Now someone writes to the Sunday Times to defend teenagers… by blaming “captains of industry”.No, Mr Allen, your examples fone, fayre, lite, snax, bitz and center are not “words”, still less words that have just been made up by marketing departments. They are spellings.
Spellings are different from words. You are not complaining about words, and your comments are not relevant to the question of vocabulary size. You’re complaining about spellings.
The words we conventionally spell fair, light, snacks, bits and (BrE) centre have been in English for many centuries. Even the word conventionally written phone is more than a century old, being dated by the OED to 1880 — long before “the mighty supermarkets” existed.
As for the word you would like everyone to write as centre, I think you should bear in mind that well over half the native speakers of English in the world spell it as center, a spelling that has been around since the sixteenth century. The sky has not yet fallen in.
Nor is anything whatsoever threatened by people sometimes spelling naɪt as nite. (According to the OED, they’ve been doing that too since the 16th century.) Supermarkets indeed have to make a commercial judgment about whether using common-sense spellings of this sort will attract more customers than it will repel. But there is no moral issue involved.
And I can’t see how it could affect anyone’s vocabulary size.

Tuesday 26 January 2010


There are words that we read before we hear. We guess their pronunciation on the basis of the spelling. Unfortunately, the indications given by the spelling are quite often inadequate. Here’s part of what I said about “spelling pronunciation” nearly thirty years ago, in AofE.What I do find surprising, though, is that people are often unaware of very robust sub-regularities in our spelling system.
What do we know about words with the spelling -stle? Think of nestle ˈnesl, trestle ˈtresl, wrestle ˈresl. Think of castle, thistle, whistle, epistle, bristle, gristle, jostle, apostle, bustle, hustle, rustle. In all of these the t is silent. There are no exceptions: no words with this spelling in which it is usual to pronounce t. (Compare pistol ˈpɪstl, crystal ˈkrɪstl, etc., with a different spelling.)
So how is it that Neil MacGregor, presenting a BBC R4 series entitled A History of the World in 100 Objects, thinks that the thing that goes with a mortar to grind up grain and spices is a ˈpestl? (You can listen to the programme here, but only for the next few days.)
He is not the only one. Rather reluctantly, I included the -t- form as a secondary variant for pestle in LPD, as do some other dictionaries.
Nevertheless, as the spelling pestle indicates to anyone who is sensitive to this subregularity, it’s usually a ˈpesl . The word rhymes with vessel. Indeed, in the Neil MacGregor programme one of the interviewees, the food writer Madhur Jaffrey, uses the expected pronunciation ˈpesl .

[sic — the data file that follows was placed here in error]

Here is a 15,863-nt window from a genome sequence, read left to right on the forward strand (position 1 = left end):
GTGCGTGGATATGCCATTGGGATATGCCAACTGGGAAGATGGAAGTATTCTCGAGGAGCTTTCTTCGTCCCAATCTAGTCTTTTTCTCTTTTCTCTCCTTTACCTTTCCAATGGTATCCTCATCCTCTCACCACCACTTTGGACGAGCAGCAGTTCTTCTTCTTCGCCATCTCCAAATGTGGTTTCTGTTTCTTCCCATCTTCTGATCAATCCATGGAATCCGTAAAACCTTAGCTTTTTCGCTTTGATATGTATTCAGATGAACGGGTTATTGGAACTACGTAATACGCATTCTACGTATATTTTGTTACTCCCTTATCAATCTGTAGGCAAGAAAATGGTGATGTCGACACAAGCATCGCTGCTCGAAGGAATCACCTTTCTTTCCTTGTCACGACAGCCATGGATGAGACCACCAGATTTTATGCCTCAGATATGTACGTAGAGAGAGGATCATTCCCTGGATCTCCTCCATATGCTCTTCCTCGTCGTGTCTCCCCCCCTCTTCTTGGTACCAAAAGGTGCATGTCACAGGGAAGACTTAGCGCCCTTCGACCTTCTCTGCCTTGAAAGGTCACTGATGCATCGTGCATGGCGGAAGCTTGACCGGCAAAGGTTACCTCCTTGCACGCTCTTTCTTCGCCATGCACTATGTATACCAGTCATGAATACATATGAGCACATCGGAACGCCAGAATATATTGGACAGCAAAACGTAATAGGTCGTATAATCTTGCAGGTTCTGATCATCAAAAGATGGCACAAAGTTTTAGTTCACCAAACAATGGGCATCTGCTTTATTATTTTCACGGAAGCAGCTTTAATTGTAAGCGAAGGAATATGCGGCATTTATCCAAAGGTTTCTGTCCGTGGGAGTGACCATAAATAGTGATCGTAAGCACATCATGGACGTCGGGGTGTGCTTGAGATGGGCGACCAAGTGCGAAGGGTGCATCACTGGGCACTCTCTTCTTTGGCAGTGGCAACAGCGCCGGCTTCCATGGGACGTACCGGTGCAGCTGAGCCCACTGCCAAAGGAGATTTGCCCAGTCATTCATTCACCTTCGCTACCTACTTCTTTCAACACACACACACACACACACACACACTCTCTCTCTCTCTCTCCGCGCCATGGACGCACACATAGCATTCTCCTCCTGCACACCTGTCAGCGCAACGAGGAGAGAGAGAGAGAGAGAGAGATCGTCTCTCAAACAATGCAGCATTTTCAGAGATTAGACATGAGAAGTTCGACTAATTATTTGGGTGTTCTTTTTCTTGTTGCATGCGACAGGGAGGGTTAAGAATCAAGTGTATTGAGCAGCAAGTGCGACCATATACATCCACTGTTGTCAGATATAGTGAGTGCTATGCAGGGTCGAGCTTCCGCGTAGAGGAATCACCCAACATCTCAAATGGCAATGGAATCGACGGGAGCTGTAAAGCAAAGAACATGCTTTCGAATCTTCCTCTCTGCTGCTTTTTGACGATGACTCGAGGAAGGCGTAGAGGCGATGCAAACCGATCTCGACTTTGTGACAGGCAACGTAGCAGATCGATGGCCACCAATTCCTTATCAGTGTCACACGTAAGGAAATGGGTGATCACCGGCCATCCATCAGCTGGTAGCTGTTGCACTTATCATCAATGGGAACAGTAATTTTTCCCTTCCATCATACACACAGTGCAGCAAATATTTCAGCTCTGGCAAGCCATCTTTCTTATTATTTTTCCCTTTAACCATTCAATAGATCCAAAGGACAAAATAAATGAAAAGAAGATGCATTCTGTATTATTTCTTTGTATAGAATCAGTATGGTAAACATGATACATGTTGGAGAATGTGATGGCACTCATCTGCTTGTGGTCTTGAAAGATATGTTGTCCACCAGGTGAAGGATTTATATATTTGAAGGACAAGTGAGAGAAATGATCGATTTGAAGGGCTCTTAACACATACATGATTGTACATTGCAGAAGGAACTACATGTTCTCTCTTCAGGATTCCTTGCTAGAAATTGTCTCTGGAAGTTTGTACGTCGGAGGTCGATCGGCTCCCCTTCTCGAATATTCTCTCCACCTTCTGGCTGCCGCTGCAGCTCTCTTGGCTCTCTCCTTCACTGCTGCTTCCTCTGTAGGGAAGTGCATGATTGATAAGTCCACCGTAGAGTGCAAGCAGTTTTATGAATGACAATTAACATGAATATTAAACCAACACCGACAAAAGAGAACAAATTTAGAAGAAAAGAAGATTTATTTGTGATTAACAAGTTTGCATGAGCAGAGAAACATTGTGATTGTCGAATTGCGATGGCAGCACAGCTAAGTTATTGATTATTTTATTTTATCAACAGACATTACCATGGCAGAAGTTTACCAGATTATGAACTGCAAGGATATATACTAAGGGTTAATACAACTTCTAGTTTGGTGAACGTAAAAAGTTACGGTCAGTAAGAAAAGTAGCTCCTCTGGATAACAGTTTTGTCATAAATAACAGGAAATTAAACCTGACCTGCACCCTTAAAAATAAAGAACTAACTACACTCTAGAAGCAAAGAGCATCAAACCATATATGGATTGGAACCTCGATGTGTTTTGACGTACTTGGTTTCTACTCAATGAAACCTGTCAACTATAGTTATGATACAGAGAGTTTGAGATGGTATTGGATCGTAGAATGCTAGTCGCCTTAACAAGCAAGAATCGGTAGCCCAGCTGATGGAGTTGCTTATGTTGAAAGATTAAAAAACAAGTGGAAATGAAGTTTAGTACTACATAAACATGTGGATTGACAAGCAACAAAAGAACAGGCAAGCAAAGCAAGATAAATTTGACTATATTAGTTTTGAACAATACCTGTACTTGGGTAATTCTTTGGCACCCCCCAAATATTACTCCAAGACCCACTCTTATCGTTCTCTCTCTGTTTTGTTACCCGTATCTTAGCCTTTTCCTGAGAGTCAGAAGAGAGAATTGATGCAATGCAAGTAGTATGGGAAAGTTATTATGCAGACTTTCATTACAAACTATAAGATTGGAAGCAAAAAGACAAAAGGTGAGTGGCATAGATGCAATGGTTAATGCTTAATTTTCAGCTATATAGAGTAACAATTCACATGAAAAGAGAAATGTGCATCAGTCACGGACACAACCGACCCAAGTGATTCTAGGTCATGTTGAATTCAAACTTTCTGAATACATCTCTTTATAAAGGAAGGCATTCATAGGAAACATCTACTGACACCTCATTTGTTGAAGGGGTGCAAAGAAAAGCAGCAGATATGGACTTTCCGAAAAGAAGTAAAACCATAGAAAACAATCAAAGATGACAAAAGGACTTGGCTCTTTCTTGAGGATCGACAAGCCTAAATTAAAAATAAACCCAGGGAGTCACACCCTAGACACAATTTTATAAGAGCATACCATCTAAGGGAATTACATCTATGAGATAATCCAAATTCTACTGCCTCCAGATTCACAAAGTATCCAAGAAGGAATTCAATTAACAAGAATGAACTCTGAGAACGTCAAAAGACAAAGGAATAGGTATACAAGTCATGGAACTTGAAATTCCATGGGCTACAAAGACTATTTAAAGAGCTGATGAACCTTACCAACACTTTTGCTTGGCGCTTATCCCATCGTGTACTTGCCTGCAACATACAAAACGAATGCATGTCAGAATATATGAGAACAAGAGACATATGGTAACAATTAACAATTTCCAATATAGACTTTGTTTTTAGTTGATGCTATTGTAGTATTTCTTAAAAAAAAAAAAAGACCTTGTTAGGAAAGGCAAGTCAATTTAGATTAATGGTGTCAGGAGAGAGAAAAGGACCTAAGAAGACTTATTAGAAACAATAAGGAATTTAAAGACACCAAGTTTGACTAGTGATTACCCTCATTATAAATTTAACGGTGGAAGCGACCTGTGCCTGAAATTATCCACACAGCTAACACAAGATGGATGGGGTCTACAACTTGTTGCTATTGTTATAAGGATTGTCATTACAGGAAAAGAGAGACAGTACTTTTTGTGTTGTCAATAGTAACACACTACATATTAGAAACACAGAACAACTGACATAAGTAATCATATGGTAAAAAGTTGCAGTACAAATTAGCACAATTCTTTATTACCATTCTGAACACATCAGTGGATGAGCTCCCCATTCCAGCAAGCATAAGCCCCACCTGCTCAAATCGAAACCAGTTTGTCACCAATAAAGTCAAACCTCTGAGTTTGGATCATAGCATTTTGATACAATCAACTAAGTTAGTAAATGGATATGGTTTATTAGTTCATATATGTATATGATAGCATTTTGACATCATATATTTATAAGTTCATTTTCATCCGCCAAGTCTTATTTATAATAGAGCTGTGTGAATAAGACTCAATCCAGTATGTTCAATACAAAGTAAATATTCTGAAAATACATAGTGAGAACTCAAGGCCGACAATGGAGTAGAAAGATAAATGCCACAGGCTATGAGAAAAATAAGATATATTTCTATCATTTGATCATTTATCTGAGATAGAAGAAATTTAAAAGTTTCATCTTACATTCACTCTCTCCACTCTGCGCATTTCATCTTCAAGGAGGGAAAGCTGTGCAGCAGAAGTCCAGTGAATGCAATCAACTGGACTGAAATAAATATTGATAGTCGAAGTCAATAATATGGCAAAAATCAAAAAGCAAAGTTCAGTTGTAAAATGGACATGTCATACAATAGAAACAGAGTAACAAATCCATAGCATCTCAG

In pre-Gimson editions of EPD you can read DJ’s tactful comment
Note.—The form ˈpesl is usual among those accustomed to make frequent use of a pestle and mortar.

Is this the only case of -stle spelling pronunciation? Or are there people out there who think that Jesus had twelve əˈpɒstlz and that Paul wrote ɪˈpɪstlz?

Monday 25 January 2010

Öxarfjörður, not Øxarfjørdur

Eighteen months ago (blog, 26 Aug 2008), I congratulated the Guardian newspaper on its newfound ability to cope with the typographical complexities of Czech orthography. It was nice to see accented letters such as ě and ř correctly printed in the paper.
Yet the “Grauniad”, once upon a time notorious for its then abundant misprints, still does not always get it quite right. Its travel supplement recently carried a piece about an Icelandic destination it identified as “Øxarfjørdur”.
Er… I thought it was only Danish and Norwegian that used the letter ø in their orthographies (oh, and Faroese).
Yes indeed. The correct spelling of the place in Iceland is Öxarfjörður.
Which brings me to the question of typing such letters when you need them in a document.
Users of Word very often have no idea how to type them when they’re not immediately available on the keyboard. They don’t know about Word’s “keyboard shortcuts for international characters”.
In Word you do Ctrl-', a to get á, Ctrl-', e to get é, and so on. With Ctrl-: plus the vowel letter you get an umlaut (diaeresis, trema), as in ä, ö, ü. With Ctrl-ˆ you get circumflexed vowels, with Ctrl-` grave accents. Even less well-known, I suspect, are Ctrl-/, o for ø and Ctrl-', d for ð. Every phonetician should know these last two, together with Ctrl-&, a for æ and Ctrl-&, o for œ.